New Gallup Poll economic data collected in early October continue to show more consumers giving the economy "poor" ratings than giving it "good" or "excellent" ratings combined. In addition, just as many consumers tell Gallup that economic conditions in the country are "getting worse" as say they are "getting better."
Traditional economic analysis suggests that when consumer optimism is relatively weak, as it is today, consumers are likely to hold back on their spending. In turn, this tends to further slow the economy until economic conditions and consumer perceptions improve.
Gallup attitudinal economic data, however, suggest that this is no longer the case. Whether it is the result of stock-market and home-equity wealth effects or some other reason, there appears to be a growing disconnect between consumers' perceptions of how well the economy is performing and their willingness to spend. Of course, the big question for the future of the economy is whether this disconnect in traditional consumer behavior can be maintained for an extended period -- at least until the job market starts to show significant improvement.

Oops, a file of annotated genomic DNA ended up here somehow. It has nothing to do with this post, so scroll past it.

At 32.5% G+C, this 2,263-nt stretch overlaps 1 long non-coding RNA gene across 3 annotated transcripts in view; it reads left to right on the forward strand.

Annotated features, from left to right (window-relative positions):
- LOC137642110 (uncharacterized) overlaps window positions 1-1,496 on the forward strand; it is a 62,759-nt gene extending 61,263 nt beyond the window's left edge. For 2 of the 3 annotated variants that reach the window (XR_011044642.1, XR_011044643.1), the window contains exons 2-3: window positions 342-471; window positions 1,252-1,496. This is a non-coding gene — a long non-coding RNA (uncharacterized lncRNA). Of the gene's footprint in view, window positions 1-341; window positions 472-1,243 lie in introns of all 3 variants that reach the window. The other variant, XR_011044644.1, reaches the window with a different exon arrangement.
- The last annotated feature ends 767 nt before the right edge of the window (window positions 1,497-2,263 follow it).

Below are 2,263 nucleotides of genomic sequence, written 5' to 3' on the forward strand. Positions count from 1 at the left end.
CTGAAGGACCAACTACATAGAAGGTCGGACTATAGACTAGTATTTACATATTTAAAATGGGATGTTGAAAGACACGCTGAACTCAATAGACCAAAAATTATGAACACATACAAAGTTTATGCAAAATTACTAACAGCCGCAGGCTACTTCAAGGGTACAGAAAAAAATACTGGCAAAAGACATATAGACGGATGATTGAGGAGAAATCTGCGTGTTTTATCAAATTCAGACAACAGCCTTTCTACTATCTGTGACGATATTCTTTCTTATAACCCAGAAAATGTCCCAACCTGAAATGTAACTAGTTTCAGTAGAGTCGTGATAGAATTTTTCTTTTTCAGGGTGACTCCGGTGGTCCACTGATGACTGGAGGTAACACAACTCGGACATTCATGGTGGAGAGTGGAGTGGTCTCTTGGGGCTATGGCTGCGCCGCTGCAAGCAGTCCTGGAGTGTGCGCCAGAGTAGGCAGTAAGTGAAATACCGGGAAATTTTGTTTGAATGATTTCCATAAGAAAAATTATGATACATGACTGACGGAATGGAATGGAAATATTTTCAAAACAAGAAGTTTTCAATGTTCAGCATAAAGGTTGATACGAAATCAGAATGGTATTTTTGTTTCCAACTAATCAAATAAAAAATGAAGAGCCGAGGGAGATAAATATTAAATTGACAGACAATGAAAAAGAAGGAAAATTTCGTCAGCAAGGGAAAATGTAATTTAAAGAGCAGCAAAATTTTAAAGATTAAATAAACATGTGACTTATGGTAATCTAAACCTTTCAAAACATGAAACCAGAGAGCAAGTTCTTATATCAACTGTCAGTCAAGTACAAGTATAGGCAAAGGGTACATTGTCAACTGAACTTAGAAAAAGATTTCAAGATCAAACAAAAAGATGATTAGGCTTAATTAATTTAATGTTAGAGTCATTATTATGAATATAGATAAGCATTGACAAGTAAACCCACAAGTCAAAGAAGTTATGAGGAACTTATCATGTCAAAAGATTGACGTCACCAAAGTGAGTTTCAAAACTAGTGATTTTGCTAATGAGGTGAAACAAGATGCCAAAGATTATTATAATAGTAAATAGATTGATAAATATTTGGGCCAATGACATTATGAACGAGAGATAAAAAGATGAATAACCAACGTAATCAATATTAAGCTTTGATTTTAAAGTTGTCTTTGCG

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A non-violent, counter-dominant, left-liberal, possibly charismatic, quasi anarcho-libertarian Quaker's take on politics, volleyball, and other esoterica.
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